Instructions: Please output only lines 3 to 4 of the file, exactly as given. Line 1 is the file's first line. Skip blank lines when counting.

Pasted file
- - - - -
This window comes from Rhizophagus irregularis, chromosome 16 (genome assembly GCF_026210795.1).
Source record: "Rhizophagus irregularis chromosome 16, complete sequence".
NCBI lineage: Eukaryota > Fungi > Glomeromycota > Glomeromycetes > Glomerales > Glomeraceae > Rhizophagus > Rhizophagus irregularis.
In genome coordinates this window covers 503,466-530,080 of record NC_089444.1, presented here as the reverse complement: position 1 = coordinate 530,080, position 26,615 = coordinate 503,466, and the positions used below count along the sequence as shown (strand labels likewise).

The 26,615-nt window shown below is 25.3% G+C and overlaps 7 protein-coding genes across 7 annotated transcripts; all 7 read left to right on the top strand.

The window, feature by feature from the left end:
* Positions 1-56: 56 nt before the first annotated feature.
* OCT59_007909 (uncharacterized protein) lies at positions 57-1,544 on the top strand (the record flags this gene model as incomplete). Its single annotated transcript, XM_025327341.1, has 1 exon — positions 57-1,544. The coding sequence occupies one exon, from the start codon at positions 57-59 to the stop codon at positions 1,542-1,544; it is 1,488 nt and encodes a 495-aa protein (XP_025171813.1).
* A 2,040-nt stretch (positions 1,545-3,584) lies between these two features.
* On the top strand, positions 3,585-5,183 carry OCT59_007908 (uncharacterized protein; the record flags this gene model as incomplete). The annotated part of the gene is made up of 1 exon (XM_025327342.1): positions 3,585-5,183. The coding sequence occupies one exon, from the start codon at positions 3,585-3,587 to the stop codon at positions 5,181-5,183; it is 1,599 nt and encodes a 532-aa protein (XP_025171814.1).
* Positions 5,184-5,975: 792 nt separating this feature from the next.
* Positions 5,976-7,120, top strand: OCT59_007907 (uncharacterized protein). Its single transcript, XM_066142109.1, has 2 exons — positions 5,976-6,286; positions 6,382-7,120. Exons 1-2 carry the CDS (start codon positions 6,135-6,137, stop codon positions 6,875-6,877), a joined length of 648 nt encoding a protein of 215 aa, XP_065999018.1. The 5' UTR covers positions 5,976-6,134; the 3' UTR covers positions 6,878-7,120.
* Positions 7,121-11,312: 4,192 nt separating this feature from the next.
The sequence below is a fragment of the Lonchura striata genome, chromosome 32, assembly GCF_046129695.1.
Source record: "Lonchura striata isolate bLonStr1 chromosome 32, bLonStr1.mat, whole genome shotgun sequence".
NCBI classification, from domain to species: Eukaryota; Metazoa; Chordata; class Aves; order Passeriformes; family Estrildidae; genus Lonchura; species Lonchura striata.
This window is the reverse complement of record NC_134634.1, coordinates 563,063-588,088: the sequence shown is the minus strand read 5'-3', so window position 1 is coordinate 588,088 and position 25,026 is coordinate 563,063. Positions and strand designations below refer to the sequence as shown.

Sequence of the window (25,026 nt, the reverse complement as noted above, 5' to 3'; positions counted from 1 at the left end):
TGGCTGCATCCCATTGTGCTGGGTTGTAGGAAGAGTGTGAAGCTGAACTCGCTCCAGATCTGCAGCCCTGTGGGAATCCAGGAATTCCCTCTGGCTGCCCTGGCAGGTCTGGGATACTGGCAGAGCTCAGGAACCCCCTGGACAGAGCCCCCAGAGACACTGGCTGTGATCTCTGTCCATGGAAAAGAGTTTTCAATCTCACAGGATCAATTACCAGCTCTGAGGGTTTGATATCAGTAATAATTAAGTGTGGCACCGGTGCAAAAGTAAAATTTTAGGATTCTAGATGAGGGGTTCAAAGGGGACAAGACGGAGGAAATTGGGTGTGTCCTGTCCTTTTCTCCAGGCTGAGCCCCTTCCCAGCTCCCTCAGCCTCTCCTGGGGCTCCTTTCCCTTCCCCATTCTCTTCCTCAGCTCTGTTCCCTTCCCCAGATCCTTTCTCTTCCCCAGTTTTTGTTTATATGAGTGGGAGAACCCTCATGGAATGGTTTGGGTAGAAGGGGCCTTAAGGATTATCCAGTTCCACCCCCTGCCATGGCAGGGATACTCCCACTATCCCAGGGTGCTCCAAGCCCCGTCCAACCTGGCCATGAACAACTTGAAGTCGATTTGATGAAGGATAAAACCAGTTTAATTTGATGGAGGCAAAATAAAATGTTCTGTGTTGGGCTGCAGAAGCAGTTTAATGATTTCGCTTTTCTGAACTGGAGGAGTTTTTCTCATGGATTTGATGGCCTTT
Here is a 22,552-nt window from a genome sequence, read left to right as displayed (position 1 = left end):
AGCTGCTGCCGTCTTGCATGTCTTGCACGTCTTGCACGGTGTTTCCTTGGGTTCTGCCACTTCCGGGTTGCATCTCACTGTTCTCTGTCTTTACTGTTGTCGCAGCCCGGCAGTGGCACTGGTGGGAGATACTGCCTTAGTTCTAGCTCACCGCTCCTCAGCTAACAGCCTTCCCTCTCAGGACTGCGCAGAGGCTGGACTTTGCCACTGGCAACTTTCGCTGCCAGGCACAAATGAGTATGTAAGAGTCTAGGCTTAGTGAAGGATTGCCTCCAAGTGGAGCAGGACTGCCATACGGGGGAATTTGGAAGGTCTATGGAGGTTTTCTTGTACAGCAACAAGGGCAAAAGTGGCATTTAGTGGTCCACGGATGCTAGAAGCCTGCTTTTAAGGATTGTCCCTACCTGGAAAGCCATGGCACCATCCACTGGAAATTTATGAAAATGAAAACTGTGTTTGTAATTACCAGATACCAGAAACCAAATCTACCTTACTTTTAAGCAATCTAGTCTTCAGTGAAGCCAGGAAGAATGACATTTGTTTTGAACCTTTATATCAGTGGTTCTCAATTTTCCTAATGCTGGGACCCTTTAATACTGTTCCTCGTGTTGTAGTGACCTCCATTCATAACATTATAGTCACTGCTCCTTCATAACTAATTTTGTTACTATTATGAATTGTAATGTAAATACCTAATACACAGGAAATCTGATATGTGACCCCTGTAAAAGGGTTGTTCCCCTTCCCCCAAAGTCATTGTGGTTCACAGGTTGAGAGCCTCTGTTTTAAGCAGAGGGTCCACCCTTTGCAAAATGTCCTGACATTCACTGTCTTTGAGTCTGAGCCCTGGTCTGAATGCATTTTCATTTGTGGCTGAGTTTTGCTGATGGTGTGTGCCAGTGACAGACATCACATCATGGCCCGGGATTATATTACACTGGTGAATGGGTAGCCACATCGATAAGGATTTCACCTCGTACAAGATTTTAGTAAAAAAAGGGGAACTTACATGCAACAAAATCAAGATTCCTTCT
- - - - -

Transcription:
NCBI lineage: Eukaryota > Fungi > Glomeromycota > Glomeromycetes > Glomerales > Glomeraceae > Rhizophagus > Rhizophagus irregularis.
In genome coordinates this window covers 503,466-530,080 of record NC_089444.1, presented here as the reverse complement: position 1 = coordinate 530,080, position 26,615 = coordinate 503,466, and the positions used below count along the sequence as shown (strand labels likewise).